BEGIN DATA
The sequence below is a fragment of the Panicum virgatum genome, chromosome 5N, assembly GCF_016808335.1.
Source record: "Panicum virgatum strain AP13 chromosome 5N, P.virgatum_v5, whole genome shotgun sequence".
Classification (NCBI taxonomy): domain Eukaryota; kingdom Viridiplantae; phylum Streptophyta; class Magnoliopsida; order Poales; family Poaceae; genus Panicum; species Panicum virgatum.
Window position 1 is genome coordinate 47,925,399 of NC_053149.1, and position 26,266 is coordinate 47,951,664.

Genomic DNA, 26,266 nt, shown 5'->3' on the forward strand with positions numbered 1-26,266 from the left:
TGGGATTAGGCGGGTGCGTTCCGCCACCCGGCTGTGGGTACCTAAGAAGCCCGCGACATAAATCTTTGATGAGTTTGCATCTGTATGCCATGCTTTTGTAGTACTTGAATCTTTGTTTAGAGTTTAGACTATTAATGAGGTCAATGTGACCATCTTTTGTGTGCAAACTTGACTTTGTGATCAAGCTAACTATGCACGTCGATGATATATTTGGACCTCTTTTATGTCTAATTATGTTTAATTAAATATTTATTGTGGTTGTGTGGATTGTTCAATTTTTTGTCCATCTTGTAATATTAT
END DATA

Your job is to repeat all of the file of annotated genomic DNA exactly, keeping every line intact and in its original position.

The sequence below is a fragment of the Panicum virgatum genome, chromosome 5N, assembly GCF_016808335.1.
Source record: "Panicum virgatum strain AP13 chromosome 5N, P.virgatum_v5, whole genome shotgun sequence".
Classification (NCBI taxonomy): domain Eukaryota; kingdom Viridiplantae; phylum Streptophyta; class Magnoliopsida; order Poales; family Poaceae; genus Panicum; species Panicum virgatum.
Window position 1 is genome coordinate 47,925,399 of NC_053149.1, and position 26,266 is coordinate 47,951,664.

Genomic DNA, 26,266 nt, shown 5'->3' on the forward strand with positions numbered 1-26,266 from the left:
TGGGATTAGGCGGGTGCGTTCCGCCACCCGGCTGTGGGTACCTAAGAAGCCCGCGACATAAATCTTTGATGAGTTTGCATCTGTATGCCATGCTTTTGTAGTACTTGAATCTTTGTTTAGAGTTTAGACTATTAATGAGGTCAATGTGACCATCTTTTGTGTGCAAACTTGACTTTGTGATCAAGCTAACTATGCACGTCGATGATATATTTGGACCTCTTTTATGTCTAATTATGTTTAATTAAATATTTATTGTGGTTGTGTGGATTGTTCAATTTTTTGTCCATCTTGTAATATTAT